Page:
January 28, 2022
By Tom Insel, MD, and Matthew Hirschtritt, MD, MPH
Good morning, Research Roundup readers. We start this week with a shoutout to all of our policy-minded readers, especially those who are thinking about how to pay for crisis services. A new report provides a roadmap for financing the continuum of crisis services (read: billing codes!). We know, it’s not research. But it’s so important for reducing incarceration and ER boarding, we couldn’t resist.
Now on to the science. For me (TI), one of my favorite papers of the past two years described an elegant study comparing cash transfers and psychotherapy among poor farmers in Kenya. A year after receiving roughly $1,000 USD, rural Kenyans had higher asset holdings and psychological well-being relative to families who did not receive cash. One year after psychotherapy there was no impact detected on either psychological or economic outcomes. And farmers who received both cash and psychotherapy – no better off than cash alone. Was this result a one-off? A new review looks at the literature, especially in low- and middle-income countries. Other studies this week examine treatment for opiate use disorder in jails, the use of digital tools to assess psychosis, the representativeness of real-world patients with schizophrenia in clinical trials, and the long-term outcomes for children receiving specialty mental health services (it’s not what you expect). Read on!
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Want to Improve Mental Health of People with Low Incomes? Give Them Money
Financial hardship is frequently associated with poor health outcomes, including worse mental health, lower self-rated overall health and higher mortality. Some 6.4 billion people – more than 80% of the world population – lived in low- and middle-income countries. A new review of multiple studies suggests that giving cold, hard cash to people living in low- and middle-income countries can meaningfully increase their subjective wellbeing and mental health.
Joel McGuire of the Happier Lives Institute in Oxford, UK, and colleagues identified 45 studies encompassing about 117,000 people that examined the impact of cash transfers on subjective wellbeing and mental health among people in low and middle-income countries. They found a small but statistically significant improvement in both subjective wellbeing and mental health after an average of two years following receipt of a cash transfer. Notably, the impact of the cash transfer was strongly related to its value – both in relation to the person’s previous income and in absolute terms. There wasn’t a significant difference in outcomes following conditional cash transfers – those earmarked specifically for prespecified uses, like food – compared with outcomes following unconditional cash transfers. More money, regardless of how it was given, led to better outcomes.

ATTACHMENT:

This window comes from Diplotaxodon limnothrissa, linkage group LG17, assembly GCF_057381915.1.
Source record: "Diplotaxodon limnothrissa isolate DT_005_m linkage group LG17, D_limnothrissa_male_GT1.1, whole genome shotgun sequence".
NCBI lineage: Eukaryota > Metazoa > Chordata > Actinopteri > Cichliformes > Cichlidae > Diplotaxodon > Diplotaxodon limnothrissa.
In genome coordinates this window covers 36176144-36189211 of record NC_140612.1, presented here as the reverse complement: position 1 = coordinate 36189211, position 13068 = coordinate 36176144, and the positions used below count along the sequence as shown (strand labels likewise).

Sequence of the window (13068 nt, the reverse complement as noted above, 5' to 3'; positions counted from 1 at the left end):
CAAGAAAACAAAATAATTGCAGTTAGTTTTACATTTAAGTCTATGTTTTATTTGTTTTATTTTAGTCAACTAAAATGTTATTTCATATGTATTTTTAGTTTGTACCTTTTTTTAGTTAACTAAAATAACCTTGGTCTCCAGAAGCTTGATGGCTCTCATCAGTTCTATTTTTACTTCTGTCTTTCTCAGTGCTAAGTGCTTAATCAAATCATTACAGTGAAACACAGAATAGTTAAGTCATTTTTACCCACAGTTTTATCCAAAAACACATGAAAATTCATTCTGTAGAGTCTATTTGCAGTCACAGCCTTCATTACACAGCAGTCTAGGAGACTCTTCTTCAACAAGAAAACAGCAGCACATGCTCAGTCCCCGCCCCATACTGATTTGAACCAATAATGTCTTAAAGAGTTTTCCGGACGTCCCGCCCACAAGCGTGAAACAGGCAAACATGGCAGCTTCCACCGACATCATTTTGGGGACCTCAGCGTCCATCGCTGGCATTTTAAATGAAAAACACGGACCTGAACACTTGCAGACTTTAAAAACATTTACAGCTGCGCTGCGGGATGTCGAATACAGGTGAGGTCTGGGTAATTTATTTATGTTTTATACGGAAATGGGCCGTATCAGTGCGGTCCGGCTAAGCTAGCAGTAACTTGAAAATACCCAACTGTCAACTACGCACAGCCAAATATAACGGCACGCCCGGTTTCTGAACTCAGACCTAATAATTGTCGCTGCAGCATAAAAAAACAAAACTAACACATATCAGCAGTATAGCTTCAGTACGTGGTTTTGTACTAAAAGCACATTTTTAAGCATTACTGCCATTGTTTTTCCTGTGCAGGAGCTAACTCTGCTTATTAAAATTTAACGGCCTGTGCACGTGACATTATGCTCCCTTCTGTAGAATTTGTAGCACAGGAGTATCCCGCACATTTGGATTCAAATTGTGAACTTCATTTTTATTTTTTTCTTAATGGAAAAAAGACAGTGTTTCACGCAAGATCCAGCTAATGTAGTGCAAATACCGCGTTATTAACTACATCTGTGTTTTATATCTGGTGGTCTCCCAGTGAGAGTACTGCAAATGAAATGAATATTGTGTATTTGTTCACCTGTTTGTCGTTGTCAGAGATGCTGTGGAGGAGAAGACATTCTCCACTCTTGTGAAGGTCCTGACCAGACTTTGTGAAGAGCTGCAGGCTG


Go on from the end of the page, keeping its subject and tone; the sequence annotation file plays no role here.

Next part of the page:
This review complements and reinforces previous studies showing that cash transfers improve subjective wellbeing and mental health among youth in low- and middle-income countries. These findings are especially salient here in the U.S. as the pandemic-related child tax credit expired, effectively cutting off a financial lifeline for millions of American families with young children. Critics of financial subsidies claim that they disincentivize employment and promote an overreliance on government assistance, despite a lack of supporting evidence. McGuire’s review adds to the argument that, to improve wellbeing and mental health, cash transfers are a powerful tool.
A systematic review and meta-analysis of the impact of cash transfers on subjective well-being and mental health in low- and middle-income countries. Nature Human Behavior, January 20, 2022.
Intervention as Prevention? Maybe Not
A core tenet of child psychiatry is the assumption that treating children with mental disorders will help them avoid adult illness. This is “intervention as prevention.” We may need to rethink this assumption as new longitudinal research reports that interventions for children do not reduce the risk of adult mental illness.